West Slope congressmen at odds over forest bill
A bill by U.S. Rep. Scott McInnis that would allow the U.S. Forest Service to make sweeping changes in the Roaring Fork Valley – including closure of Carbondale offices – is facing tough scrutiny from another member of Colorado’s congressional delegation.Rep. Mark Udall, whose district includes Eagle and Summit counties, claims that McInnis didn’t get enough public input before introducing a bill that would let the Forest Service seek the changes.McInnis, the Grand Junction Republican whose district includes Aspen and Glenwood Springs, introduced a bill June 24 that would let the Forest Service sell or lease 16 locations in the Roaring Fork and Eagle River valleys. The proceeds from those transactions would be used to build new offices, visitors centers and other administrative facilities.Udall, D-Boulder, says his attempt to slow down the legislative review process for the bill in order to seek comment from affected communities was stifled by McInnis. Where Udall would like to hear from local communities before the bill advances too far, McInnis apparently doesn’t see the need to directly elicit local input.
The Forest Service is considering closing its offices in Carbondale and selling or leasing an acre of land downtown. New offices would be built along with a visitors center in El Jebel, on land owned by the Forest Service. In Aspen, the agency will retain its property at Seventh and Hallam streets but remodel or rebuild. Udall wrote a letter to the town of Basalt, Eagle County, Summit County and four towns in Summit County saying he wants to hear from them before deciding whether to support or fight McInnis’ bill.”With regard to public lands policy, I have learned that the best process is to seek the input of affected communities before introducing legislation,” Udall’s letter said. “As that process has not been followed with this particular legislation, I am now seeking that input so that I can be better informed about your issues and help me formulate my position regarding this bill.”Udall spokesman Lawrence Pacheco said Udall’s staff was briefed by McInnis’ staff about the bill two days before it was introduced. Udall asked McInnis to delay introduction to give the potentially affected communities time to comment, according to Pacheco. The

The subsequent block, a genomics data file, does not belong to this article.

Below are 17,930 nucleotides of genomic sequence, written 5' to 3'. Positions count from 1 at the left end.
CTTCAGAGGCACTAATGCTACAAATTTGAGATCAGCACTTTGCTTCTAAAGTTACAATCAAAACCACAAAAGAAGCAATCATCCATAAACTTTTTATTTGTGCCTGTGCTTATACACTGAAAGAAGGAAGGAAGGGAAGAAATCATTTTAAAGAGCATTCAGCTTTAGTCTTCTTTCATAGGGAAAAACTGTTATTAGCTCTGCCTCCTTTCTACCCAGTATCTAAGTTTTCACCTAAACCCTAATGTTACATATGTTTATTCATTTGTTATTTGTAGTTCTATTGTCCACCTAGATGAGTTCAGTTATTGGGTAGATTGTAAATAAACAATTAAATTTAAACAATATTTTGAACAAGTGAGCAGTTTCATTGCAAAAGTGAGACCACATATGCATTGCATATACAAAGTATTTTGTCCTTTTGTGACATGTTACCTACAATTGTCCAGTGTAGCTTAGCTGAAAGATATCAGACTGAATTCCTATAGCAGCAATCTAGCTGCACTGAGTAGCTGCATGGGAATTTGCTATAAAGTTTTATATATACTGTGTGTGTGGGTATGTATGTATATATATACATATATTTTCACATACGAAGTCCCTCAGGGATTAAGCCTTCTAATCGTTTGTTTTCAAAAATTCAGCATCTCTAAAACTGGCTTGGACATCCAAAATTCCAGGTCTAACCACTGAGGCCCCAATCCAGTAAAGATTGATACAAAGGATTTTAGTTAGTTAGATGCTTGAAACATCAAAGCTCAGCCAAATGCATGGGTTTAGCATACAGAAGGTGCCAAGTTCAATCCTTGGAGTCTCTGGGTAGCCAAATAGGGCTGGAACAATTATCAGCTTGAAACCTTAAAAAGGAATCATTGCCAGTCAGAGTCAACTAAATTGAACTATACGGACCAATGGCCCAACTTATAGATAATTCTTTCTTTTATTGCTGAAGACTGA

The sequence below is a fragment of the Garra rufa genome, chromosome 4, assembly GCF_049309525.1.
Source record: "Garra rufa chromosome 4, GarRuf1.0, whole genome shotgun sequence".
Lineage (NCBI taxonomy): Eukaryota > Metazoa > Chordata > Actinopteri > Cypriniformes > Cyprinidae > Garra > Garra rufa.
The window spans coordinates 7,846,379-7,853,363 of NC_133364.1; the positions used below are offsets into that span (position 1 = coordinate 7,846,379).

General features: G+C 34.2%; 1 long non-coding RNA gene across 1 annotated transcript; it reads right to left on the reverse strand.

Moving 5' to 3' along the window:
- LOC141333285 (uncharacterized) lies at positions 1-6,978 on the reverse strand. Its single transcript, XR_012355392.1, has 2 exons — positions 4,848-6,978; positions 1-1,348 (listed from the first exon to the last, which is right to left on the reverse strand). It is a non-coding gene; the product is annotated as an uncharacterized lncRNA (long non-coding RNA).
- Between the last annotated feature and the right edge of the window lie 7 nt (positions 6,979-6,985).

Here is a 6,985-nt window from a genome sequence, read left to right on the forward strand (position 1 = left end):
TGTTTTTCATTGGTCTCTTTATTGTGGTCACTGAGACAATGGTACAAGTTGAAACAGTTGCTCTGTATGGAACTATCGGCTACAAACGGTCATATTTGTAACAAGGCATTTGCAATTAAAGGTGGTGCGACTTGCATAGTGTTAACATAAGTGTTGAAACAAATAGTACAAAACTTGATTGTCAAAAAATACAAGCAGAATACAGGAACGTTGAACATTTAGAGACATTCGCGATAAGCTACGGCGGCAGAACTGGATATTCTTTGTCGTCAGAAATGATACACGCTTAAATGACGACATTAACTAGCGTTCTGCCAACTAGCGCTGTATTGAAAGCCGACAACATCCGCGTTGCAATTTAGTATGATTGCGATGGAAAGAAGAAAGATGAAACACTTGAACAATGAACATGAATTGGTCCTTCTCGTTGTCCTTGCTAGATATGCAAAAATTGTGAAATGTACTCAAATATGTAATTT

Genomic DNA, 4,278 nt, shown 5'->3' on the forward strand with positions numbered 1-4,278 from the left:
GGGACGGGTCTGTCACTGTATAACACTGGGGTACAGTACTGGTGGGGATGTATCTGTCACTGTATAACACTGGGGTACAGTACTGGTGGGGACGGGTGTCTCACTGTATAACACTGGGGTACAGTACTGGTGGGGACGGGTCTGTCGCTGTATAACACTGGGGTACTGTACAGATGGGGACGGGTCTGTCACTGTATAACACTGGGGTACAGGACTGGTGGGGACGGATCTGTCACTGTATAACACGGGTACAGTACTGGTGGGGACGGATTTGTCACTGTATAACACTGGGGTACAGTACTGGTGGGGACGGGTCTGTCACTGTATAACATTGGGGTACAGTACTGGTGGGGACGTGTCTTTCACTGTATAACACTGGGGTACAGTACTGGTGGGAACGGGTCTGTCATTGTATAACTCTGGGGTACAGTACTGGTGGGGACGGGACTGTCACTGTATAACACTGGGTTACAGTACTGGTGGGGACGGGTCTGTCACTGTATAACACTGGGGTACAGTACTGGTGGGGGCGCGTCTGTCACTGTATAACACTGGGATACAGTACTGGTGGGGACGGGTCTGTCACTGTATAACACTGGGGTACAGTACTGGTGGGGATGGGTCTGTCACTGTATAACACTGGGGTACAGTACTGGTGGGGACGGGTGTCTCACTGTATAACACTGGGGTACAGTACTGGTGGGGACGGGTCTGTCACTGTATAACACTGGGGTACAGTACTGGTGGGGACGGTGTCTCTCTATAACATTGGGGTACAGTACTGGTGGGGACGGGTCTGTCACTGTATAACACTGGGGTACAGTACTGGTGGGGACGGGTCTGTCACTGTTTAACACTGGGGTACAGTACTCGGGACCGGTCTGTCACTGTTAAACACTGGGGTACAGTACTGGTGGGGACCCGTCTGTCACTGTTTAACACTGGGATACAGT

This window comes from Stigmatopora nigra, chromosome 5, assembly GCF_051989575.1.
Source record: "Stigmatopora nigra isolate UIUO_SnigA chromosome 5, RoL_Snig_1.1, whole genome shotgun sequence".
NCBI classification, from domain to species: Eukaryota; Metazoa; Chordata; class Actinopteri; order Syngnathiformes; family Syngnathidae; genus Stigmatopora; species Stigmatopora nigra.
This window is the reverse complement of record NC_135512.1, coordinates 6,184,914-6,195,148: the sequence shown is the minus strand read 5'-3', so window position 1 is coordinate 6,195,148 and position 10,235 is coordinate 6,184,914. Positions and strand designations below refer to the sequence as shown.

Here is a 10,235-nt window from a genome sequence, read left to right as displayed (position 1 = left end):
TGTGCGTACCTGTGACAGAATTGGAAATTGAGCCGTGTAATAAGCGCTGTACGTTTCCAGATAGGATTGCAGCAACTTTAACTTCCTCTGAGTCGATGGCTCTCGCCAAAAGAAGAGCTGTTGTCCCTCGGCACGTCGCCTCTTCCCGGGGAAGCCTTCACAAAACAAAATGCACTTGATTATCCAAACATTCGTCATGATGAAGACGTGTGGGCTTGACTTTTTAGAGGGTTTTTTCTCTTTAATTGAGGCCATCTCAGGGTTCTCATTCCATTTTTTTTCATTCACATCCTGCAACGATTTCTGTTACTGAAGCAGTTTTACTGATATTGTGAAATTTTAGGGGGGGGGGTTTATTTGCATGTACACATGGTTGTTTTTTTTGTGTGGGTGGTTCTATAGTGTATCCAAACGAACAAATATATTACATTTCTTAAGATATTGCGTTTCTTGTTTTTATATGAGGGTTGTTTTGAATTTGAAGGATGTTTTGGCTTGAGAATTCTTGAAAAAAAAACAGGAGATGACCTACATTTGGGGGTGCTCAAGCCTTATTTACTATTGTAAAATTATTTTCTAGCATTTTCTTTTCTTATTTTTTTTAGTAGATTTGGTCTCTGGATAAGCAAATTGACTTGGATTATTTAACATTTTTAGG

— see Forest on page A9– continued from page A3request was denied, he said.During his tenure in office, McInnis has made a big issue of demanding local control of federal government policy in his sprawling 3rd Congressional District. His spokesman, Blair Jones, said this bill doesn’t represent a departure from that policy.Jones said “obviously the Udall staff is misinformed” because the White River National Forest staff has also consulted local elected officials about the action proposed in the bill.
In addition, once the bill is passed, there will still be extensive opportunity for public input, Jones insisted. “The Forest Service has said they’re not going to do anything without public input,” he said.Although Carbondale isn’t in Udall’s district, Pacheco said input would be welcomed from any affected jurisdiction.Carbondale Mayor Michael Hassig indicated the town would appreciate an outlet for its concerns. Forest Service officials notified the town about its plans for Carbondale and listened to concerns, according to Hassig.”We’ve not held out hope we’d be able to sway them,” he said.
Hassig said the presence of the Forest Service offices helps define the town, so its loss would hurt. On the other hand, the Forest Service site is prime development property, he said.Bill Westbrook, district ranger of the Aspen and Sopris districts, which may be consolidated, said the Forest Service will maintain a presence in Carbondale, even if offices are relocated.He also repeated assurances from forest officials that no administrative sites will be sold or leased without collecting extensive public input.Scott Condon’s e-mail address is email@example.com
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